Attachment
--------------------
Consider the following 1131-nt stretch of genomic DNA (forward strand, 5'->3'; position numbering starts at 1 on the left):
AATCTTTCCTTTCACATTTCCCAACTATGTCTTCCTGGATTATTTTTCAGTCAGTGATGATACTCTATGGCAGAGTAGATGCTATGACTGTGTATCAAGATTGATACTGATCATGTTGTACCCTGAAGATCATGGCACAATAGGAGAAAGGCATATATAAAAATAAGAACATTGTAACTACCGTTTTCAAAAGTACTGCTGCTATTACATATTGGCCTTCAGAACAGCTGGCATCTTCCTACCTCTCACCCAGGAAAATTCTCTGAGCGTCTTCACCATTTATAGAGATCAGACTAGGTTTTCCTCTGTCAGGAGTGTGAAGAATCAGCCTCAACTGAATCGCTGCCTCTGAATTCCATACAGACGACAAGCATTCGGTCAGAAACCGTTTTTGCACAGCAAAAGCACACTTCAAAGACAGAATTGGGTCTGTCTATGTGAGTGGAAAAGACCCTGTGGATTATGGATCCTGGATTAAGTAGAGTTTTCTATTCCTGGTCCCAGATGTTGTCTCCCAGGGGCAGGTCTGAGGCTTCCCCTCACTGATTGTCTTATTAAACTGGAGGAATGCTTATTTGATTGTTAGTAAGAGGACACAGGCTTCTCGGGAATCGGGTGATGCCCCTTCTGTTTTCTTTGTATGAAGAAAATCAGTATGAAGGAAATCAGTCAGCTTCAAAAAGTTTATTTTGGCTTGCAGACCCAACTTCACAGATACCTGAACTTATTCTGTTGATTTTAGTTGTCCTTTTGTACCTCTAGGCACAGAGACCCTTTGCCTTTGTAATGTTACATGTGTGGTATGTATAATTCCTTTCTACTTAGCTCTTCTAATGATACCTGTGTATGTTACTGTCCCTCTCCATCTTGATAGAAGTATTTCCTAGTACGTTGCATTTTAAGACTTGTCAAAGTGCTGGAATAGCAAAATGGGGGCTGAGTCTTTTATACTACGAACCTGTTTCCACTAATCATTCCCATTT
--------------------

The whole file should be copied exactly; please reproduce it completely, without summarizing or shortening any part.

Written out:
Consider the following 1131-nt stretch of genomic DNA (forward strand, 5'->3'; position numbering starts at 1 on the left):
AATCTTTCCTTTCACATTTCCCAACTATGTCTTCCTGGATTATTTTTCAGTCAGTGATGATACTCTATGGCAGAGTAGATGCTATGACTGTGTATCAAGATTGATACTGATCATGTTGTACCCTGAAGATCATGGCACAATAGGAGAAAGGCATATATAAAAATAAGAACATTGTAACTACCGTTTTCAAAAGTACTGCTGCTATTACATATTGGCCTTCAGAACAGCTGGCATCTTCCTACCTCTCACCCAGGAAAATTCTCTGAGCGTCTTCACCATTTATAGAGATCAGACTAGGTTTTCCTCTGTCAGGAGTGTGAAGAATCAGCCTCAACTGAATCGCTGCCTCTGAATTCCATACAGACGACAAGCATTCGGTCAGAAACCGTTTTTGCACAGCAAAAGCACACTTCAAAGACAGAATTGGGTCTGTCTATGTGAGTGGAAAAGACCCTGTGGATTATGGATCCTGGATTAAGTAGAGTTTTCTATTCCTGGTCCCAGATGTTGTCTCCCAGGGGCAGGTCTGAGGCTTCCCCTCACTGATTGTCTTATTAAACTGGAGGAATGCTTATTTGATTGTTAGTAAGAGGACACAGGCTTCTCGGGAATCGGGTGATGCCCCTTCTGTTTTCTTTGTATGAAGAAAATCAGTATGAAGGAAATCAGTCAGCTTCAAAAAGTTTATTTTGGCTTGCAGACCCAACTTCACAGATACCTGAACTTATTCTGTTGATTTTAGTTGTCCTTTTGTACCTCTAGGCACAGAGACCCTTTGCCTTTGTAATGTTACATGTGTGGTATGTATAATTCCTTTCTACTTAGCTCTTCTAATGATACCTGTGTATGTTACTGTCCCTCTCCATCTTGATAGAAGTATTTCCTAGTACGTTGCATTTTAAGACTTGTCAAAGTGCTGGAATAGCAAAATGGGGGCTGAGTCTTTTATACTACGAACCTGTTTCCACTAATCATTCCCATTT